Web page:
Mackay was obsessed with the belief that there was rich ore to be taken out of two despised and then comparatively worthless properties lying adjacent to each other in the middle of the Comstock profile. Consolidated Virginia and California has produced nothing but assessments for their stockholders although they were strategically situated between the rich and prosperous properties of Ophir and Best and Belcher, but, at Mackay’s word, Flood and Fair down in San Francisco began buying stock in California and Con Virginia at depressed rates on the San Francisco market and, when control of the property was assured, Mackay and Fair sank an exploratory shaft in Con Virginia, obtaining at the same time permission from the management of nearby Gould and Curry to join it with an exploratory drift from that mine’s 1,100 foot level. Fair was below ground the day his workmen cut into an eighth of an inch of pure silver ore. Instantly he ordered the drift turned to follow this elusive seam. It ran briefly and disappeared, repeating the performance for several weeks until one day, well inside the bounds of Con Virginia it amazingly opened into a vein fully seven feet wide. The partners held their breath, both in C Street and down the hill in Montgomery Street. They held their counsel, too, and continued to buy up Con Virginia and California whenever a block of either stock appeared on the market. At the bottom of the shaft of Con Virginia a new drift was cut following the course of the one higher up and after tunneling less than 300 feet Fair and Mackay cut into a block of almost pure silver fifty-four feet wide and of as yet undetermined height and depth.This was it. This was The Big Bonanza.
The assays, which ran as high as an unbelievable (considering the volume of ore in sight) $630 a ton, were kept secret. Con Virginia began producing immediately but not through its own shaft. That would have given the C Street tipsters a notion of what was toward. It was brought up in dead of night by trusted gangs of specially selected and paid miners through the shafts of the friendly Gould and Curry.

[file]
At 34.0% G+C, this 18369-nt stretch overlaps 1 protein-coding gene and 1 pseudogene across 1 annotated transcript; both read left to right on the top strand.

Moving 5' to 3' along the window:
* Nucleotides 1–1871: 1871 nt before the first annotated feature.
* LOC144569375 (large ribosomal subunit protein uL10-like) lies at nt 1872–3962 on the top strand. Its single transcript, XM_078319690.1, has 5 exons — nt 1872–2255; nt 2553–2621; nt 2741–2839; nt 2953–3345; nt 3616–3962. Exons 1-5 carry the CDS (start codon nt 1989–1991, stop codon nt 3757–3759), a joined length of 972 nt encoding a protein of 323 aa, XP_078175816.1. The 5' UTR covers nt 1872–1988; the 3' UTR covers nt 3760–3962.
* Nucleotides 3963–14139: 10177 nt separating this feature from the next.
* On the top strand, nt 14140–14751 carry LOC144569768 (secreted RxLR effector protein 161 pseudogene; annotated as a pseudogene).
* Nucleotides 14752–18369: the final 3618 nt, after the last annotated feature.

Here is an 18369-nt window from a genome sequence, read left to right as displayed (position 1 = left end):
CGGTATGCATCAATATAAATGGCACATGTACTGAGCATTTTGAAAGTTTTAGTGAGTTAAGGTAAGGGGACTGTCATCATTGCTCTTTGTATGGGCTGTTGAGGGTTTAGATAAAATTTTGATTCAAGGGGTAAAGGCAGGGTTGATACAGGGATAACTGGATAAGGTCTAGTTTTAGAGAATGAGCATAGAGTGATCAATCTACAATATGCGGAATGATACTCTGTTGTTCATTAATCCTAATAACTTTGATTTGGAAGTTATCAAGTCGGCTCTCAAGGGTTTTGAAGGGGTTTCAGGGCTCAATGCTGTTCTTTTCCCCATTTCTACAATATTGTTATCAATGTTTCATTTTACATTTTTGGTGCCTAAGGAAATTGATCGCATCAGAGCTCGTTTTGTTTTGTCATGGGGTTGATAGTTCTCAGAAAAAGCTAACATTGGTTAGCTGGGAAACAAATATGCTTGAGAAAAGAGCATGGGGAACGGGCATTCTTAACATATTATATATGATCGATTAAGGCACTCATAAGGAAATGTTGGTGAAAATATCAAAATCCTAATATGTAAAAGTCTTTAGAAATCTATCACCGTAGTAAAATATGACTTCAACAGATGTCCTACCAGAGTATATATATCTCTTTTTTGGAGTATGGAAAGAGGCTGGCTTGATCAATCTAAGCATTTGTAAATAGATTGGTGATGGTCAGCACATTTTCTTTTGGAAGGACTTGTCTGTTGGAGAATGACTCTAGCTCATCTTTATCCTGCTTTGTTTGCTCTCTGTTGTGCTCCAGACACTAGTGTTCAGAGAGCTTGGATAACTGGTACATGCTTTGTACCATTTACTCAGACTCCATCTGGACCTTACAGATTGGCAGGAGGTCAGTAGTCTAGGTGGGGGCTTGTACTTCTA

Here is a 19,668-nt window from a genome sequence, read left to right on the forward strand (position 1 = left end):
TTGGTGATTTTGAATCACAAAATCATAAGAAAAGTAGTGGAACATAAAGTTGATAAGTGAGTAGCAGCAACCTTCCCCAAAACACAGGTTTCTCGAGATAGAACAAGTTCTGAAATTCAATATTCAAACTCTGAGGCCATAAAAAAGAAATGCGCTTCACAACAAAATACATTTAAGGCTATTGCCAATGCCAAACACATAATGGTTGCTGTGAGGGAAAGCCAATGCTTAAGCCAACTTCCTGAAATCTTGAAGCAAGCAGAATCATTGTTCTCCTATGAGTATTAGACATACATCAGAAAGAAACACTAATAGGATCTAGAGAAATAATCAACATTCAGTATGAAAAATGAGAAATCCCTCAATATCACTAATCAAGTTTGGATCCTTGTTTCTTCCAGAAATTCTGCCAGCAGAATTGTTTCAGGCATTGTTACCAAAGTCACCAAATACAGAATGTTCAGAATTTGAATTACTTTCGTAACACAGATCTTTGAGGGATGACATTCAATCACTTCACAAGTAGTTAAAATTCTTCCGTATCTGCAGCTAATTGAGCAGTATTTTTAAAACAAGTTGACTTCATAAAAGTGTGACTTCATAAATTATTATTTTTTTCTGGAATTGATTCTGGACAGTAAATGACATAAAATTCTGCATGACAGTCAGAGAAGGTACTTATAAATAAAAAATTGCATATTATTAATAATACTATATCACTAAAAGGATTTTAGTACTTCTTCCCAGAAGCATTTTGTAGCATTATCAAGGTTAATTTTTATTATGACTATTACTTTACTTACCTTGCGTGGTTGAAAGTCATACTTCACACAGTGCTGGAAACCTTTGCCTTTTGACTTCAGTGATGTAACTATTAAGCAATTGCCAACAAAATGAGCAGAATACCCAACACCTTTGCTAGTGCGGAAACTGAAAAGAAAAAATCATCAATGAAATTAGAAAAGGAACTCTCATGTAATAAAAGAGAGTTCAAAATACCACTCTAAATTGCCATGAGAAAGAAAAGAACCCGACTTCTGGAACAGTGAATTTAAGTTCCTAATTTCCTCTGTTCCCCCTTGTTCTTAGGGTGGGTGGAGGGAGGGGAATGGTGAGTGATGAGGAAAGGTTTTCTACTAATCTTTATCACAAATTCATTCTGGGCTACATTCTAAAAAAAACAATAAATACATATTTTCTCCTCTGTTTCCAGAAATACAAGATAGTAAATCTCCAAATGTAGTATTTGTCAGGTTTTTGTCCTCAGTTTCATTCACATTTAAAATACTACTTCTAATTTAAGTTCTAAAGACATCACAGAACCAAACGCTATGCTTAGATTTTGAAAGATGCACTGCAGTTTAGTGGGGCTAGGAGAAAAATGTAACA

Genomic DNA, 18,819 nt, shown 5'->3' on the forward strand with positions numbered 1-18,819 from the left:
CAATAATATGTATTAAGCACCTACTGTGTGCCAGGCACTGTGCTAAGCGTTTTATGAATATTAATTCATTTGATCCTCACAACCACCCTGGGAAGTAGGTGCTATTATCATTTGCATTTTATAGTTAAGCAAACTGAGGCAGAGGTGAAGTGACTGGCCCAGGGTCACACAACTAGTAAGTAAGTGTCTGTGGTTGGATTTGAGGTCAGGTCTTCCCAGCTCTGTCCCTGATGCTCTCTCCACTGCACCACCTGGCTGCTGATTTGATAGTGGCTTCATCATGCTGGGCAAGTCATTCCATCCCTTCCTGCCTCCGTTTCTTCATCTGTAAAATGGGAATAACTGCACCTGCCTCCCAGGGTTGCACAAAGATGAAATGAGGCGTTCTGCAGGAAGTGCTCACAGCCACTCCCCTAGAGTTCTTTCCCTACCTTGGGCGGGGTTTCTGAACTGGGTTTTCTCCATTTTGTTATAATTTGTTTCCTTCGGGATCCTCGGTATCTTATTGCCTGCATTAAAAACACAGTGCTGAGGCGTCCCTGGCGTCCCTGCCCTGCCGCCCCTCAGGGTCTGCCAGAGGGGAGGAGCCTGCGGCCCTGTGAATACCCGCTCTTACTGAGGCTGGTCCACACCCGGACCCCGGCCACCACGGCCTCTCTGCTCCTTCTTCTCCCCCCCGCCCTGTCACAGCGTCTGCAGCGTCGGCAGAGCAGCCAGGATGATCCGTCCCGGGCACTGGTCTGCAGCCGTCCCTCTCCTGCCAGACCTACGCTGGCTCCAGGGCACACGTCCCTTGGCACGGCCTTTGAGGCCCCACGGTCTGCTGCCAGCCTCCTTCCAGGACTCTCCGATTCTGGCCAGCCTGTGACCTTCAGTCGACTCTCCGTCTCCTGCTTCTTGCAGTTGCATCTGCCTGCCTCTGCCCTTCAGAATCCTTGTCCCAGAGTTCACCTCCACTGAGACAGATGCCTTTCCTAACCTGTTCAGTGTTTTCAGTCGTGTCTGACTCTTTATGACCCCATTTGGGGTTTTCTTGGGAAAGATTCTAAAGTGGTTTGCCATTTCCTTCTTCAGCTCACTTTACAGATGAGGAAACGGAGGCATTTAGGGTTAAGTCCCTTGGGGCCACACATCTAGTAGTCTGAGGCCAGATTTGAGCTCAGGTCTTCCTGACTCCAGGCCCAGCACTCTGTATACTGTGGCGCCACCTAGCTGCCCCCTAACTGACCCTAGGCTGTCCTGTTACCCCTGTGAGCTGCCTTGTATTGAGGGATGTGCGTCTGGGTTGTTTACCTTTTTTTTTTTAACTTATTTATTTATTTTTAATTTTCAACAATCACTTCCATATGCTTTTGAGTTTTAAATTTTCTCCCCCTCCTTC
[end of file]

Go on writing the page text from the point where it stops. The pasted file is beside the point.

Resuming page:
The pulse of the market rose and fell in normal sequence, but no word or action of the partners indicated that wealth to pale the treasure of the Incas was already in their hands and they continued to buy up Con Virginia and California whenever it appeared on the market. They called a meeting of the stockholders and increased the capital stock. They blocked the bonanza and knew they were among the richest men in the history of the world. Then they let their monstrous cat out of its bag.
Calling in Dan De Quille, mining editor of the Territorial Enterprise, Fair assumed great indignation about the treatment he and his partners had received from the San Francisco papers, where they had long been regarded as fly-by-nights and common stock riggers.
“You tell them the truth, Dan,” said Fair with a fine show of outraged virtue. “Go down there in Con Virginia and just tell them what you see.”
De Quille, a trusted and conservative mining reporter with years of Comstock experience behind him, went down in the mine, made his own measurements and computation and was so frightened by the result that he cut his estimate of the ore in sight by one half before publishing the result in his paper. Even thus halved, his story next morning announced there was visible in Con Virginia $116,748,000 worth of “finest chloride ore filled with streaks and bunches of the richest black silver sulphurettes.” The implication, of course, was that California might be even richer since it lay adjacent and presumably shared the same ore mass.
Under the careful management of the four men who henceforth were to be known as the Kings of the Comstock, the valuation of the two mines on the San Francisco Exchange rose from $40,000,000 to $160,000,000. At news of its discovery, Bismarck ordered Germany off the silver standard. It made the dateline of Virginia City more important on news stories throughout the world than those of ancient capitals: London, Rome, Paris, or Madrid. It enriched many; it touched some with scandal, and its implications, fraudulently implemented by promoters, were eventually to cost speculators on the Pacific Coast nearly $400,000,000. These were the gulls who came to believe the entire Comstock was founded on riches as authentic as those of California and Con Virginia. But the four who had brought in the Big Bonanza and actually controlled its real and tangible riches became the lords of creation, peers in the society of Crassus and Croesus, the Great Inca and the Indian Maharajahs, and eventually the Rockefellers and Mellons, the richest men of all time in the known world.